3 things Raiders fans should be mad about that don’t involve index cards

NFL


A folded index card played a role in ending the Raiders hopes of making it back to the playoffs.

For a franchise that has been involved in so many infamous moments in football history, it’s fitting that the new school Oakland Raiders took a page out of the old school lore. The difference between ‘Ghost to the Post’ and what we saw on Sunday, however, is that this time around things didn’t slant towards the Raiders favor.

You’ve probably seen the moment on Twitter (accompanied by everyone making the same hilarious and totally original joke) but here it is. With the game on the line and the Cowboys facing fourth down, referee Gene Steratore used a folded index card to determine the Dallas earned a first down.

Aside from #PaperGate2017, there were a number of things that went wrong for the Raiders that fans should be pointing to. We all agree that the fact that a $13 billion business using a folded piece of paper to determine the outcome of a game is bogus. It’s not the only bogus thing that happened to the Raiders on Sunday:

The index card didn’t blow coverage downfield the next play

Two plays after the index card first down, the Raiders blew coverage that allowed the Cowboys to move deep inside their territory. Sean Smith was on Dez Bryant, who hauled in a hardly contested 40-yard reception that gave the Cowboys the ball inside of the Raiders 10-yard line.

Index cards may be capable of awarding first dows, but Sean Smith is responsible for his own garbage coverage in crunch time. This came with three minutes left in the game and all but assured the Cowboys would end that drive with points. Luckily it was just a field goal but that ended up being the difference in the game.

It also didn’t miss that field goal before halftime

Speaking of which, the final score the difference of three points. Let’s circle back to not the index card call but a field goal attempt right before halftime. The Raiders were in a position to walk into halftime down by a touchdown but with three points on the board but Giorgio Tavecchio missed a kick and left points on the field.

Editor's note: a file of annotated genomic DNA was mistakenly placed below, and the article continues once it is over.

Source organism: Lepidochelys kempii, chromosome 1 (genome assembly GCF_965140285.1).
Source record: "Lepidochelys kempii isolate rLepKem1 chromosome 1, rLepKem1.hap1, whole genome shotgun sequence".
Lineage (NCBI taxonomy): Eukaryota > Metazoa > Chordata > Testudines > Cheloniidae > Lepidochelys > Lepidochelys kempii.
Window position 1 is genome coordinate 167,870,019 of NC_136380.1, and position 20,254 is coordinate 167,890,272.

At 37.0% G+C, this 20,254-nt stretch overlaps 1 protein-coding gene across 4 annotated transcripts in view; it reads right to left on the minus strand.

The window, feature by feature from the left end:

Those three points ended up being the difference in the end. Assuming he makes the kick, the index card play might have meant the Cowboys game-tying drive was kept alive therefore it wouldn’t have become the game-winner. Then the Raiders might approach the final drive of the game differently knowing that they’re in a position to win with a field goal rather than tie and force overtime. Tavecchio makes that kick before halftime and all of a sudden there’s no need for Derek Carr to play hero ball and ultimately lose the game trying to win it with a walk-off touchdown.

Derek Carr fumbled out of bounds, independent of an index card

That index card was folded firmly in the pocket of Gene Steratore — away from Derek Carr — when he fumbled the ball out of the end zone thus also fumbling away the Raiders season.

Given how many times this has happened already this season, it’s astonishing that it still happens. How many times does a player have to fumble out of bounds and have the result be a turnover and touchback before this stops happening. Carr was playing hero ball, and it’s easy to see why he fumbled the ball. He was trying to make a play and win the game — one that his team trailed by three points in.

It would be easier to understand this if the Raiders needed the touchdown to tie, but Carr got greedy and he paid the price for it in the end. All Oakland needed was a field goal to tie the game. Do not sully the good name of index cards around the world when Carr is the only person to blame for this.

 





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